Let’s be honest here for a moment. The notion of forcing a child into any sort of gender-specific role is one that parents should avoid. After all, we shouldn’t be the ones telling them that they can’t do certain things based around whichever bits they happened to be born with (maybe with the exception of their position while peeing, but that’s a different conversation, and more about ease and not making a mess than anything else). Along this line of thinking, HawtWife and I made some concentrated efforts against trying to put Nugget into any clothes that clearly screamed “I’M A GIRL!!!!”. Yes, we did have dresses for her, and skirts, but even those weren’t clothes that were utilized much in the beginning. She’s also got jeans, and plenty of shirts that are gender-neutral, or even pushing towards “boy” clothes, just because they were awesome.
Now, while avoiding trying to cast gender-specific designations upon your child, there is something that you should clearly be paying attention to. That “something”? Your child.
I know, tricky, right?
See, we made great efforts to avoid making Nugget dress (or act) overtly “girl-y”. Just because she happened to be born with lady parts doesn’t mean that we felt she needed to be dressed head-to-toe in pink, with frills and flowers and rainbows. We also wanted to make sure that she had plenty of toy options, representing both genders. Somewhere along the way, Nugget very clearly put her foot down and let it be known that she. was. a. girl. Maybe it was seeing another little girl’s pink room, and being floored that such a possibility existed. Maybe it was deciding between two toy cars that were identical in everything except color, and she chose the pink and purple one instead of the blue and green one. Either way, Nugget has proudly declared herself as a little lady, and there’s nothing we can really do to hold her back.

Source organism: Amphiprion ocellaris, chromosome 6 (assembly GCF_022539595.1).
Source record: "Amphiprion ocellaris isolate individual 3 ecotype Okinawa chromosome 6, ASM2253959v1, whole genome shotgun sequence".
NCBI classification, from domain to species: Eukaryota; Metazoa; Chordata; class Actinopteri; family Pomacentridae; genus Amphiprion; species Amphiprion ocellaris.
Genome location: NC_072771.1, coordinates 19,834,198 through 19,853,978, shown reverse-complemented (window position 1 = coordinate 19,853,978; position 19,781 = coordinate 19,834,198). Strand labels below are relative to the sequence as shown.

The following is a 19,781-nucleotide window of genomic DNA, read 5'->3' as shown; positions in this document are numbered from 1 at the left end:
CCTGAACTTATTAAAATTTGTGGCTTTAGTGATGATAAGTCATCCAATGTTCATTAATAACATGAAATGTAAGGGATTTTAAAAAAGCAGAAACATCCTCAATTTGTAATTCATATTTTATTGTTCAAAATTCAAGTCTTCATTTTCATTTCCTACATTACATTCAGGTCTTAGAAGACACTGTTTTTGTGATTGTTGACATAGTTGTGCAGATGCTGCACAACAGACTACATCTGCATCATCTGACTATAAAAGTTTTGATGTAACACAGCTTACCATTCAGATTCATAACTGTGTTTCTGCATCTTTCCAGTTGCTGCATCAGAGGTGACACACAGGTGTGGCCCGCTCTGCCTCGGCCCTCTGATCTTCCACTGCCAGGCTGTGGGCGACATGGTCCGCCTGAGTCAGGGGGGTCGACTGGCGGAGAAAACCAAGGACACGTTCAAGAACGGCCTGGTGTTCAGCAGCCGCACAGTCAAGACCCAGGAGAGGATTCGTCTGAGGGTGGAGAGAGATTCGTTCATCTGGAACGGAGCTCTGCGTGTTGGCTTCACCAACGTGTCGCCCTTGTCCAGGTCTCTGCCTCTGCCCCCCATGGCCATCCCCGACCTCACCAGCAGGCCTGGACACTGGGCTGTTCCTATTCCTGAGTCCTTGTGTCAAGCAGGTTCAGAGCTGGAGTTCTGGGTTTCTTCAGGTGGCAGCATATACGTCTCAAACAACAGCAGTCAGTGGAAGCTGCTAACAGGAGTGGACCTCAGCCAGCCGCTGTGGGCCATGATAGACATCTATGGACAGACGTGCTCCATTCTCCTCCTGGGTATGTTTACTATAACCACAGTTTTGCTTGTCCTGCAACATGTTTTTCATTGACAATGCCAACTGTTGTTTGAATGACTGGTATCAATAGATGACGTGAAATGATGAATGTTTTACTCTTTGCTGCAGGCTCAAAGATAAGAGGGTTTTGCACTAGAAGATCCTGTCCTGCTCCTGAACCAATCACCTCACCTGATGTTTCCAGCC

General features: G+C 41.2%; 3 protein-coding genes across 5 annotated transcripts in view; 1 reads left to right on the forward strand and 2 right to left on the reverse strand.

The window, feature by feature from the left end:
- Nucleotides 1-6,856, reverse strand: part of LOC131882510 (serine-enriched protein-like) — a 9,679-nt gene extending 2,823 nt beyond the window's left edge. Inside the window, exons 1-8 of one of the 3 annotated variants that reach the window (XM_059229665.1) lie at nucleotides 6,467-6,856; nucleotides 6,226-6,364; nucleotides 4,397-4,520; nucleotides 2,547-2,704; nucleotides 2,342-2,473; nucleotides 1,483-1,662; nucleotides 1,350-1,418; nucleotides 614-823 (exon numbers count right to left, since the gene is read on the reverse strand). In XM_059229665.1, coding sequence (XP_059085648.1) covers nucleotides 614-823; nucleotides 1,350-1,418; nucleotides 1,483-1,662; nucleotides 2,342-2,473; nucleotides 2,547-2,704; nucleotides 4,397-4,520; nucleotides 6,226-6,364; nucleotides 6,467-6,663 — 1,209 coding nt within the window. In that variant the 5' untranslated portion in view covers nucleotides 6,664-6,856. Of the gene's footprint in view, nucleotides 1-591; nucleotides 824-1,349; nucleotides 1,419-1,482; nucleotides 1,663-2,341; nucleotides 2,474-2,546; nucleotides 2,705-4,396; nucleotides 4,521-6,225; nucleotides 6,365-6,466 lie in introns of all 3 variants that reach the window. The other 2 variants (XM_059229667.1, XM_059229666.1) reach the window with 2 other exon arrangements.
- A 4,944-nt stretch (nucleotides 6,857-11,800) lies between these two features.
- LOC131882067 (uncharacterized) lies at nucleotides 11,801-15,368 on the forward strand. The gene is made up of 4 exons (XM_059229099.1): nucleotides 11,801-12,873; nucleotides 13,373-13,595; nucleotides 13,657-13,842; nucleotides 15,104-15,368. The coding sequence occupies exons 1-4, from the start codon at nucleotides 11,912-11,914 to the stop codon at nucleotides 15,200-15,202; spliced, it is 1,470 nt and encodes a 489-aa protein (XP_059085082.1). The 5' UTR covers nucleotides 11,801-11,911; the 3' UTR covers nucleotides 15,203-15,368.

The most specific, and potentially violent, proof of this declaration? Nugget loves tutus.
Yes, frilly skirts. Absolutely loves them. Nugget goes crazy for them. She’ll see tutus from 40 feet away in a store, while they’re also obscured by other racks of clothes, and she will make a beeline for them, shouting “Tutu” the entire way. If she’s wearing a tutu, and we need to do anything that might involve the tutu moving slightly from her waist, or being crumpled, she expresses clear dismay that we’re messing with her tutu. Did she get food on it while eating? Too bad, because that tutu is not allowed to go anywhere near where we might be able to get a quick wash done. Changing her diaper? You’d better be able to figure out how to get the messy one off, her butt cleaned, and a new one on without so much as breathing on the tutu. Her love for tutus knows no rival. It even pales in comparison to her love of food, and, as HawtWife pointed out recently, Nugget will grow up to be the kind of girl who knows how to finish a bag of chips, and will do so happily.
Heck, we even had to pick up a “nighttime tutu” for her to wear with pajamas. That tutu is specifically a bedtime tutu, and we only pull it out when she’s really clamoring for one, but it’s proven to be remarkably effective. Last night, I felt a little bad, because we were able to convince her that her pajama shorts were “tutu shorts”, and she spent the rest of her waking hours trying to pull them away from her legs so that they’d flare out when she spun, like her tutus do. Her favorite dresses have tutus. I’m pretty sure if I ever wore a tutu around her, it would blow her mind (and I have faith that pictures would be captured for the internet, so don’t expect anything soon), before she got jealous that SHE wasn’t the one wearing that particular tutu.
Basically, what I’m trying to say is that you shouldn’t try to force your child to identify with one gender or another. They’ll totally do that on their own.
Well, I’m trying to say that, and that tutus have an incredibly powerful grip on Nugget’s fashion sense. She would’ve been a great roller derby skater approximately seven years ago.